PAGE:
BA MMus MA PhD
"Categorising Electronic Music" investigates how anti-Black racial biases become automated through music database curation and categorisation. Performing a search for electronic music sources in different music databases, I expose an apparent racial homogeny within sources containing the term ‘electroacoustic’. In multiple databases, results returning for the search term ‘electroacoustic’ comprise literature written primarily by white men on music composed primarily by white men. Searching the most widely used scholarly musical database Répertoire International de Littérature Musicale Abstracts of Musical Literature (1967–present only)—or RILM—one of the earliest records to return for the search ‘Black’ AND ‘electronic’ deals, unsurprisingly, with hip hop. Yet the earliest entry to return using the search term ‘hip hop’ comes from electroacoustic forefather Pierre Schaeffer from 1952. Why? The answer lies not only in how the record has been categorised—but by and for whom. I expose the "coincidence" of the white, the male, and the electroacoustic in database search results to argue that, more than mere coincidence, electroacoustic music’s whiteness is a mainstay of decisive and strategic gatekeeping. Link
"Specters of Sex" offers a critical overview of sexual discourses in music theory, analytical strategies that, when collected together, illuminate how a social epistemology has emerged in the last thirty years. People and not works are responsible for music’s interpretation. But does this mean theorists are entitled to disagree with composers’ own words about their music? If so, to what extent? I show how “queering” can exclude actual queer folk and how music theory dealing with Black music that does not actually center Black scholars replicates music theory's white racial framing.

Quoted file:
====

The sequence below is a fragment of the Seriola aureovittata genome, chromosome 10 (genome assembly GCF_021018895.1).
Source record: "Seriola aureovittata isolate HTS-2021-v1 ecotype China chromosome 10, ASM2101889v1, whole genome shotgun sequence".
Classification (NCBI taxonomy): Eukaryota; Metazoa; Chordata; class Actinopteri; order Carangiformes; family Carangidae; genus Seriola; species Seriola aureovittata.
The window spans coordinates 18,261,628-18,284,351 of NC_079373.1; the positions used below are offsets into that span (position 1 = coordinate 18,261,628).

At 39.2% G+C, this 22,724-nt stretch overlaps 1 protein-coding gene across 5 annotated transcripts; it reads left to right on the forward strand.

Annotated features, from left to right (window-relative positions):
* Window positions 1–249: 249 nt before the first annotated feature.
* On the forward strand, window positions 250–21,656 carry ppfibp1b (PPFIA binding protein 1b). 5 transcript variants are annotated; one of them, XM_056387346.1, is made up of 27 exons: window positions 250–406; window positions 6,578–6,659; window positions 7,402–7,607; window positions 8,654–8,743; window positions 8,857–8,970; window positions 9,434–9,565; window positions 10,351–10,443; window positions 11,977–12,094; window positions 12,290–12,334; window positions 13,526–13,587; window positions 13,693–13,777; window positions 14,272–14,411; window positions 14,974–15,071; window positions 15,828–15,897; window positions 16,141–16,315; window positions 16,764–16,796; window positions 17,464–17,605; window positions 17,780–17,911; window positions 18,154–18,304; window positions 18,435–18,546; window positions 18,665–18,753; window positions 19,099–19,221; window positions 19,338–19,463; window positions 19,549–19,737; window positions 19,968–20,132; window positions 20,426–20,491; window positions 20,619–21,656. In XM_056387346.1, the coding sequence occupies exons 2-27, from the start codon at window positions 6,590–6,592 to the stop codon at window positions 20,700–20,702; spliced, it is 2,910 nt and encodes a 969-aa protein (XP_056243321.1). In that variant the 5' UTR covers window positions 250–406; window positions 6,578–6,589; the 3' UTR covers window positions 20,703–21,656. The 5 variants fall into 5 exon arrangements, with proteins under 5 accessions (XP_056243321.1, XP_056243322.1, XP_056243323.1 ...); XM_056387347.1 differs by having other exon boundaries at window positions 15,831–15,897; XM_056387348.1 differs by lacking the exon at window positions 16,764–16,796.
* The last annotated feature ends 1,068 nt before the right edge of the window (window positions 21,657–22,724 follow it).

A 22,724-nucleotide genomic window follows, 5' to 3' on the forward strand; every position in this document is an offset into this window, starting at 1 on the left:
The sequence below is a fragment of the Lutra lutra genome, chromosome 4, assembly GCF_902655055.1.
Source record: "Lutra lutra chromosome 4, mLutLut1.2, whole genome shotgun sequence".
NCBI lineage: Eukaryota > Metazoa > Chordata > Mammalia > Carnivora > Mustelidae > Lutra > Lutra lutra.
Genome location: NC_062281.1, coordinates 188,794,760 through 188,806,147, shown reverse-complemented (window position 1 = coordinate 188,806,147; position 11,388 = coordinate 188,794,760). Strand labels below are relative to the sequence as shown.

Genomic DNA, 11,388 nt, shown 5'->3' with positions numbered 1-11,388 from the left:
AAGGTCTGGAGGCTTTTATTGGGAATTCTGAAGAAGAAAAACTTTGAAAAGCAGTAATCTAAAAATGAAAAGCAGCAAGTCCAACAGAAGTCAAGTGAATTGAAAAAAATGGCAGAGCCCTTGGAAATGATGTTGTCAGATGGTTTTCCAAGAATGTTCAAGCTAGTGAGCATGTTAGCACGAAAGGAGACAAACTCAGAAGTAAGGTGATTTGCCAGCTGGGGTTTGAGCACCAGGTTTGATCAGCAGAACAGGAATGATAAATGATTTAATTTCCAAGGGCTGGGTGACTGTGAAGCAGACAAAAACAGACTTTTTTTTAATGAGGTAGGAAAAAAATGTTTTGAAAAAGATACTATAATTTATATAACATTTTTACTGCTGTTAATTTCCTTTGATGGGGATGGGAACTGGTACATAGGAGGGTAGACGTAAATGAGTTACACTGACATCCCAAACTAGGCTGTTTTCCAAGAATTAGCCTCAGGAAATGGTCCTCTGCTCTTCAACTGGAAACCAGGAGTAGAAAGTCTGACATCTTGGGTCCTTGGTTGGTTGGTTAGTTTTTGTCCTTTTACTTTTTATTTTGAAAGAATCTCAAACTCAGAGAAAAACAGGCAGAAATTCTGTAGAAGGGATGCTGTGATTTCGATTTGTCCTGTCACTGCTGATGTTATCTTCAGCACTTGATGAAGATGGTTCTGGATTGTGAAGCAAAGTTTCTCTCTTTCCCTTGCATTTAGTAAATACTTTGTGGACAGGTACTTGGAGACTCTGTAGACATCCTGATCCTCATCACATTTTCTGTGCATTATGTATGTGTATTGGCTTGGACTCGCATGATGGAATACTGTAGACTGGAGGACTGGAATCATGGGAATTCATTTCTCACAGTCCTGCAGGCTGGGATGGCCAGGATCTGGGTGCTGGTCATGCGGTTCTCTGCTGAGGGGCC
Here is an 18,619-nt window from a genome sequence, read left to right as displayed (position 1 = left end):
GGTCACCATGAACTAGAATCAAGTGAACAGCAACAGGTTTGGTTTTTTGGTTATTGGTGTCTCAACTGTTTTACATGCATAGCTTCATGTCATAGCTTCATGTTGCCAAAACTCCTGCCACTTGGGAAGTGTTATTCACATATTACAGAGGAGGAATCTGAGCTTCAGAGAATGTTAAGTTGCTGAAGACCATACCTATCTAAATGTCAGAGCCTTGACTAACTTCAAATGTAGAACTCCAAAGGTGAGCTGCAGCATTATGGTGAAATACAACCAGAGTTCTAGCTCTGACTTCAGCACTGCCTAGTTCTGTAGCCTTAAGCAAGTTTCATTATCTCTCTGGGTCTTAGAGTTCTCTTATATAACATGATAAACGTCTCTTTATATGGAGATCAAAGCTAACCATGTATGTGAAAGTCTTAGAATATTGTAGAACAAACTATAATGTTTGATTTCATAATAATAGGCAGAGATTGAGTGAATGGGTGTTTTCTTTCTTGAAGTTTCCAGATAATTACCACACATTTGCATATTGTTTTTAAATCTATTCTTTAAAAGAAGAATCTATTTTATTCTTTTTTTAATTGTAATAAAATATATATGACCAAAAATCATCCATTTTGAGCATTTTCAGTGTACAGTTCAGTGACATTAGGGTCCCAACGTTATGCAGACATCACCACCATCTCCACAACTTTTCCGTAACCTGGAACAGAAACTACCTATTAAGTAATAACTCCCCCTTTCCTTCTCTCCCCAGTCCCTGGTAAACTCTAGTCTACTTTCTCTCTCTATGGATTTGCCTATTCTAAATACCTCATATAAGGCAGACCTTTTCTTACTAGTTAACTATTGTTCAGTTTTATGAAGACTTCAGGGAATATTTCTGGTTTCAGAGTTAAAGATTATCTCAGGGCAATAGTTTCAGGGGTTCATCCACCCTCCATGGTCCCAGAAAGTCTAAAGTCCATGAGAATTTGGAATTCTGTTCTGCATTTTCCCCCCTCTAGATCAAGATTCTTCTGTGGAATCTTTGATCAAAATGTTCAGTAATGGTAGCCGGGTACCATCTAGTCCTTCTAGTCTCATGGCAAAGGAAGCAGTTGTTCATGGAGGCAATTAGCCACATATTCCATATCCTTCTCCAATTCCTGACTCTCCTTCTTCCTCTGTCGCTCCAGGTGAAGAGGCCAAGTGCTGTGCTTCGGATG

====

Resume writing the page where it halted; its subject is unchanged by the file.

invested in intercultural
ethics and sociotechnical
Musicians, composers, music scholars, and listeners of all walks are as accountable as any specialist for using technology responsibly. Look out for my forthcoming books on this theme -
Making Sex Sound: Vectors of Difference in Electronic Music (MIT Press) is the first book to explore sexuality in electronic music
Made for Me: Sociotechnical Bias in Music Creation, Curation, and Research centres around intercultural ethics, sociotechnical bias and inclusion in music. The book explores the many ways (un)conscious biases regarding gender, race, and physical ability become embedded in and tacitly reinforced by the hardware, software, and algorithmic design employed toward musical ends during the recent period anticipating the Fourth Industrial Revolution
Department of Music
PAST & PRESENT
Hebrew Tutor Supervisor and fifth grade instructor at Temple Beth El in Madison, Wisconsin
Piano instructor for students of all ages, classical, jazz, and popular, at the Community School for Music and Arts (CSMA), Ithaca, New York.
University Assistant in the Institute for Music Aesthetics at the University of Music and Performing Arts Graz (KUG)